Historically speaking, for this reviewer Ang Lee’s films provoke a variety of responses. Whilst there’s no disputing that The Ice Storm and Brokeback Mountain were great films, Lust, Caution and Crouching Tiger, Hidden Dragon were mixed affairs, and Hulk was downright awful. With Life of Pi, Lee has created his most accomplished film yet, however, in an adaptation that’s pretty much perfect.
For those who haven’t read Yann Martel’s Booker winning and best selling novel, Life of Pi concerns a young Indian boy who finds himself sharing a life raft with a Bengal tiger, the sole survivors of a devastating shipwreck. There is a lot more to it than that, as both the book and the film are profoundly philosophical and emotional experiences, but when it all boils down to it, this is the hook that will reel the audience in.
I didn’t re-read the book immediately before seeing the film, but I’m certain that I couldn’t imagine a better adaptation of Martel’s work. The novel itself is rather slim, so it can’t have been the hardest thing for screenwriter David Magee to adapt, but I’m happy to report that all of the most important emotional beats from the novel are included here. Of course, the film gets to the life raft quicker than the book does, and some of the religious themed debates have been excised, but I didn’t feel for one moment that the tale had been dumbed down in favour of nothing more than flashy visuals and expensive CGI set pieces.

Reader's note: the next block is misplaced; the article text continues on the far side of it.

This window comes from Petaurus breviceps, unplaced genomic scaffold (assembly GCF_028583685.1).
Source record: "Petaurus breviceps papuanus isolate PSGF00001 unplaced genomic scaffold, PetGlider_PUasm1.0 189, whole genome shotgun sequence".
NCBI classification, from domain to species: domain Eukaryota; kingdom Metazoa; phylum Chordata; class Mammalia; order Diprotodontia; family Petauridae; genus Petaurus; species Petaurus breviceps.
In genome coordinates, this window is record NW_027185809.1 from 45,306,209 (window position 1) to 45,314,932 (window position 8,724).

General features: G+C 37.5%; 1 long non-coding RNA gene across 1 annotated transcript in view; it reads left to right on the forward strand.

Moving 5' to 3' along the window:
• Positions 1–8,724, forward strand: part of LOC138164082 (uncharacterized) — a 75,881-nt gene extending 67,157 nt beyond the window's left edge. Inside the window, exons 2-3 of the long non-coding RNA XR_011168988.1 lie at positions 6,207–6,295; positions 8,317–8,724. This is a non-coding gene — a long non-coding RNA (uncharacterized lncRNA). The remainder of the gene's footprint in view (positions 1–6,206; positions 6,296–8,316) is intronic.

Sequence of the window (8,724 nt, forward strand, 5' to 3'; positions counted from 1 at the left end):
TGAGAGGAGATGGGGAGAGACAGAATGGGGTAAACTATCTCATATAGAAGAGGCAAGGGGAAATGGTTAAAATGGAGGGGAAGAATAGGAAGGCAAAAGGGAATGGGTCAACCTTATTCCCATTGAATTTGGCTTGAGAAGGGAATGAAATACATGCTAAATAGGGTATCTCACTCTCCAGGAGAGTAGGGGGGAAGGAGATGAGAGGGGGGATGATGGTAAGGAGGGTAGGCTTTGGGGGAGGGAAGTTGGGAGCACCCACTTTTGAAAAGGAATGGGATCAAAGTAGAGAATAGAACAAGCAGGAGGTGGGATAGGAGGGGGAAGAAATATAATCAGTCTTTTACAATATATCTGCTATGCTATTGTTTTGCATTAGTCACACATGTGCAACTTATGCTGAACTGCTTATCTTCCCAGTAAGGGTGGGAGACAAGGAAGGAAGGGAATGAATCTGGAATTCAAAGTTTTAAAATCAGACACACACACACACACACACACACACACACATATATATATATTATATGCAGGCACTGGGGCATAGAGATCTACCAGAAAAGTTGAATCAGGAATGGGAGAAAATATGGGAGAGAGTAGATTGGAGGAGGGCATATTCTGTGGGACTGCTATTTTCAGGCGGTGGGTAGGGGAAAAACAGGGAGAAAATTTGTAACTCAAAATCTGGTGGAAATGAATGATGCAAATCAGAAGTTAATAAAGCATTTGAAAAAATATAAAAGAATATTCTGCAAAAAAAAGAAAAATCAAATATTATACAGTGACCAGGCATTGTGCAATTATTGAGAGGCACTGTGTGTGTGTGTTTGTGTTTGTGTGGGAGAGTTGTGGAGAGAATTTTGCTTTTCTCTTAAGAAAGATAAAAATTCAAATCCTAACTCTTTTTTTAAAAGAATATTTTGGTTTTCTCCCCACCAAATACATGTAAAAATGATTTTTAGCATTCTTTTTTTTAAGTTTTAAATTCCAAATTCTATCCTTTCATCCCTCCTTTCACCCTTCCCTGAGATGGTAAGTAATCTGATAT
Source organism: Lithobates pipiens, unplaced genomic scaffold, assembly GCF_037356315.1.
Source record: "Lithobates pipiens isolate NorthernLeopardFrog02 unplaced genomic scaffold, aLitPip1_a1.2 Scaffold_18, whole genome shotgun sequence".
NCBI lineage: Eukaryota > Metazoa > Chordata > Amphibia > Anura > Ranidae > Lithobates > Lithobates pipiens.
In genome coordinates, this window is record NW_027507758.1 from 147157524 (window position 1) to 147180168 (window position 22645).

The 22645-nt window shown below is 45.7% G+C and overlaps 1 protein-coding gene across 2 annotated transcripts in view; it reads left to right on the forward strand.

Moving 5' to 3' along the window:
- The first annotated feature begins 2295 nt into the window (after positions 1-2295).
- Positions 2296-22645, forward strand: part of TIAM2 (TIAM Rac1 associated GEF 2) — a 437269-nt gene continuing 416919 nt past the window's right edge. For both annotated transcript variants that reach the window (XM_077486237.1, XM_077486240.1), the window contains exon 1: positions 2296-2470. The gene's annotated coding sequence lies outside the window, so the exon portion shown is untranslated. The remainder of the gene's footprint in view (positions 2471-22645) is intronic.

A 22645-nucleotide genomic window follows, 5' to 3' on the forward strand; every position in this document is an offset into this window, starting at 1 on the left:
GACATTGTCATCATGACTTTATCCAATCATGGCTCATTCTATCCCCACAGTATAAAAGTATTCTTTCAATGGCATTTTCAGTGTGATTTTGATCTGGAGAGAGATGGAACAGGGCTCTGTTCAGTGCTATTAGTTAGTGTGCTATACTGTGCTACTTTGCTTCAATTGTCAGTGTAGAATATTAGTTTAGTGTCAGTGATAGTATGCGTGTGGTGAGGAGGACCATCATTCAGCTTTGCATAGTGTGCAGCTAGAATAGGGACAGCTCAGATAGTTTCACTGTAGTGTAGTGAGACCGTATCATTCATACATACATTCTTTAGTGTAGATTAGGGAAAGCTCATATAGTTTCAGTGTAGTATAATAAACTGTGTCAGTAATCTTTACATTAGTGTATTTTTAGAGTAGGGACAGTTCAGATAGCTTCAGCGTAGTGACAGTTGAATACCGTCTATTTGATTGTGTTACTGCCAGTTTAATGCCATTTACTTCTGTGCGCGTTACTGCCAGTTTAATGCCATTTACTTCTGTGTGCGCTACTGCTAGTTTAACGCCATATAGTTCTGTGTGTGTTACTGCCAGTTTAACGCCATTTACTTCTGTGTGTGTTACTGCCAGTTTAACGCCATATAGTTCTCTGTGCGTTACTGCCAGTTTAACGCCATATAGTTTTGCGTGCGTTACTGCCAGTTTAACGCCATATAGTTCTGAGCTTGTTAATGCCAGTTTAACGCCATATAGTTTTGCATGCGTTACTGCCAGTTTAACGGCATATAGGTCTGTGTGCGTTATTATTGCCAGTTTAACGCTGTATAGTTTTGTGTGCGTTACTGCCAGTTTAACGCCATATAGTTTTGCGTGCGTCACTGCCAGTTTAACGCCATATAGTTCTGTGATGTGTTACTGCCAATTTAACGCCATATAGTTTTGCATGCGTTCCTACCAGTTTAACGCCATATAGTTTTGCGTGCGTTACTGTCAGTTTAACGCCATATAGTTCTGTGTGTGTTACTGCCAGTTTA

Here’s the best part about Life of Pi: it’s a perfect combination of big screen spectacle, intimate character development and thought-provoking themes. Many reviewers – this one included – couldn’t help be distracted by the stunning effects on display in the likes of Avatar, even if the story couldn’t compete in terms of quality. Life of Pi is nothing like that. Here is a wondrously visual film that also manages to include top-notch storytelling.
The 3D is striking, but I have no doubt the film will impress even if you’re watching the 2D version. An incredible amount of work must have gone into bringing the tiger to life, so much so that I was frequently unsure if I was looking at a CGI creation or a real life creature. It isn’t flawless – there are moments, particularly those dimly lit, where I was aware I was viewing something made on a computer – but overall this is easily amongst some of the best CGI work I’ve ever seen. It’s hard to tell if, in ten years’ time, I’ll look back and laugh at my naïveté – after all, I thought Jumanji looked great when I first saw it in the cinema at the age of 15 – but it’s really hard to believe that the tiger could have looked any better.
Newcomer Suraj Sharma is the sole performer onscreen for much of the running time, and he effortlessly brings this larger than life tale down to earth in his sincere and heartfelt performance as the titular Pi. The fact that he is an unknown probably helps the film a lot also; if any well-known actors had played the role, it mightn’t have worked quite so well.
At the end of the day, there’s very little to complain about with Life of Pi. It’s an intelligent, challenging and marvellous film that is almost sure to have universal appeal.Rating: